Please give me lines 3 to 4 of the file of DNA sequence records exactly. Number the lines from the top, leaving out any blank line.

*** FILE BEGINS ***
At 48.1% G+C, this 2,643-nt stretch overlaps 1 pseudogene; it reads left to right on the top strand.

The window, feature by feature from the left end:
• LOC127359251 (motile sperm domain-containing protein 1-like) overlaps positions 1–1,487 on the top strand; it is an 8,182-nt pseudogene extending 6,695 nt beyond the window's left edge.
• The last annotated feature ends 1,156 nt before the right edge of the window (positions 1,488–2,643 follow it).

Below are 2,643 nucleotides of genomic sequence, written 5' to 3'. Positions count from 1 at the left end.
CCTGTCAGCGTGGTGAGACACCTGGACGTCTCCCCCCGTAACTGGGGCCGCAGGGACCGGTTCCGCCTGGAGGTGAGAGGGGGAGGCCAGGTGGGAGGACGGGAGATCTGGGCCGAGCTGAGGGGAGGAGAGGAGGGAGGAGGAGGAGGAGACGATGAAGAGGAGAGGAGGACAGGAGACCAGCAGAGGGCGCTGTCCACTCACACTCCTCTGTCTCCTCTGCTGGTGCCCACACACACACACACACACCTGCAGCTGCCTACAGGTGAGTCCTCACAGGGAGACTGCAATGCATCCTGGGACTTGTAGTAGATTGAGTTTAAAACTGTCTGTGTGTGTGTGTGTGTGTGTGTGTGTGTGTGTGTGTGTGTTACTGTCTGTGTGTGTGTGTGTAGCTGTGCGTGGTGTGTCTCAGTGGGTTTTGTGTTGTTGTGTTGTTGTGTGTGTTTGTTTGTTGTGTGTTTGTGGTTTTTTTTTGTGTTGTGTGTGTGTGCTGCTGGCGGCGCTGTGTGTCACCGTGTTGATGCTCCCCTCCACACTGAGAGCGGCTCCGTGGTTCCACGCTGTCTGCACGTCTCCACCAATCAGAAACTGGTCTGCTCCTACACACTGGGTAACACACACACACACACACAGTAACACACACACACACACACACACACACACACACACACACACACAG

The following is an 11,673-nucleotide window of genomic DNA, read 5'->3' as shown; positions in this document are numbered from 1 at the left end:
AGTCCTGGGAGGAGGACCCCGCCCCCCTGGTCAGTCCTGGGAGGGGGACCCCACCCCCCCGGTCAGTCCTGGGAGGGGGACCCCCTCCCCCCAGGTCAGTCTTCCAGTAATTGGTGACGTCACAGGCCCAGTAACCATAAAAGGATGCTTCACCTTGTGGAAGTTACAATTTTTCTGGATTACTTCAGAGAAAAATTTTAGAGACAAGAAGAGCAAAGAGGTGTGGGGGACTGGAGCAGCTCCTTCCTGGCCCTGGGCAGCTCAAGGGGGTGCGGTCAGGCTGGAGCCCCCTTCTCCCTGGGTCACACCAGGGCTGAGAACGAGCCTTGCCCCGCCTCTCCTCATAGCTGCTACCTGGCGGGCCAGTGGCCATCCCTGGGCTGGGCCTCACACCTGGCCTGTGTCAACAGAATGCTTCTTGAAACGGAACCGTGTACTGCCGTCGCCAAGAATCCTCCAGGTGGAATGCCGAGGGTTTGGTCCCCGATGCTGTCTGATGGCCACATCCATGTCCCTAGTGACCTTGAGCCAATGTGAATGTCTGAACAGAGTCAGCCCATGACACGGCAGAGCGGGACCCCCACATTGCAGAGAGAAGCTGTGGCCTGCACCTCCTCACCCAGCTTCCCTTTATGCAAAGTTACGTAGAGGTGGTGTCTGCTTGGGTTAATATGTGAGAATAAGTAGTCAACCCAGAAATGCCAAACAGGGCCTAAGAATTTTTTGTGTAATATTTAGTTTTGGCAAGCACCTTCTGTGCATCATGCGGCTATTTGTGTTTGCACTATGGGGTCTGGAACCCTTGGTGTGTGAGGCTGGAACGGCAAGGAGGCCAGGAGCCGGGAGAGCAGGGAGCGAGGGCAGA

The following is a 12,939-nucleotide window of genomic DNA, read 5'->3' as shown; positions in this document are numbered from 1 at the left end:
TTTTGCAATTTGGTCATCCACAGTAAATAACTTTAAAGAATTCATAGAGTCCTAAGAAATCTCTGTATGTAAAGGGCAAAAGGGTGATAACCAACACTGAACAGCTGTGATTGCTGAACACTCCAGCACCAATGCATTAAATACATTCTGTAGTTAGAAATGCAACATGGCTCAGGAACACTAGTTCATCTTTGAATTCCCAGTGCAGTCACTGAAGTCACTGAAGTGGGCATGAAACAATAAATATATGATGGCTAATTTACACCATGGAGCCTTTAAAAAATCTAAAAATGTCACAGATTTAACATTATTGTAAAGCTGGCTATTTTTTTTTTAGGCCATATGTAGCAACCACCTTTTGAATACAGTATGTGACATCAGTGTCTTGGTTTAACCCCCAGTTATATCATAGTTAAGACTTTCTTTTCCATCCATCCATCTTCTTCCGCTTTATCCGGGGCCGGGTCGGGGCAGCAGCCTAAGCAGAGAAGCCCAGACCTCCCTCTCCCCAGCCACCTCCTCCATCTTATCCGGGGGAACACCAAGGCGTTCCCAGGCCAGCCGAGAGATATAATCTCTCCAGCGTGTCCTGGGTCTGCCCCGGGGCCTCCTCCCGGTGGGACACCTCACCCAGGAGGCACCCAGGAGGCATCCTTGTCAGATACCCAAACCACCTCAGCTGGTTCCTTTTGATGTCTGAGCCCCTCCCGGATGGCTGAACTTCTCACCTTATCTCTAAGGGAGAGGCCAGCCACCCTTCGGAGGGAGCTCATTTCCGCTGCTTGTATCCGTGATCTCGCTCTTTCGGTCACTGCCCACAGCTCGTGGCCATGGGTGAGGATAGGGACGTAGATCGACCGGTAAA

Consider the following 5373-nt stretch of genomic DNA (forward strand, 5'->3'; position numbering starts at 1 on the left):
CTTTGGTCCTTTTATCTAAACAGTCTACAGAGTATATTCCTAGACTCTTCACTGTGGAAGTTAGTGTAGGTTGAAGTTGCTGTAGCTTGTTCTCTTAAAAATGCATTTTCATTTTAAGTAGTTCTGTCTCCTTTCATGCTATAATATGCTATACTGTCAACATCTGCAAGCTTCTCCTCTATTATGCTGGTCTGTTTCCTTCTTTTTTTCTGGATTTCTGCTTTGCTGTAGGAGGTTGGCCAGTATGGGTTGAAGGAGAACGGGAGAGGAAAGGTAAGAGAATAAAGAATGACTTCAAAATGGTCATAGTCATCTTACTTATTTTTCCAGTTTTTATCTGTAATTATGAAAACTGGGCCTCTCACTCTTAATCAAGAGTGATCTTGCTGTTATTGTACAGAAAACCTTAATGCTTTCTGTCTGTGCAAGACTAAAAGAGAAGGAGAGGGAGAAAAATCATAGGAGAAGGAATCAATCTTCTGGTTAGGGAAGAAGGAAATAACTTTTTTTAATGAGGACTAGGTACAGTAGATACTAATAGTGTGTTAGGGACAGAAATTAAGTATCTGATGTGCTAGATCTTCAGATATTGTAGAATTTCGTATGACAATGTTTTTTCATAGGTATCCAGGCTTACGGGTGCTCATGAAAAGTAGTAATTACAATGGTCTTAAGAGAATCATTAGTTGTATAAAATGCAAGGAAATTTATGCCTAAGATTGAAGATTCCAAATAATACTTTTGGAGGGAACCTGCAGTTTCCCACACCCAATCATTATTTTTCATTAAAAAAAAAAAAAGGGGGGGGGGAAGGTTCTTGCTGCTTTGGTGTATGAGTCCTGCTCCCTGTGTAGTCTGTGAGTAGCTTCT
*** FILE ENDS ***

• LOC127359251 (motile sperm domain-containing protein 1-like) overlaps positions 1–1,487 on the top strand; it is an 8,182-nt pseudogene extending 6,695 nt beyond the window's left edge.
• The last annotated feature ends 1,156 nt before the right edge of the window (positions 1,488–2,643 follow it).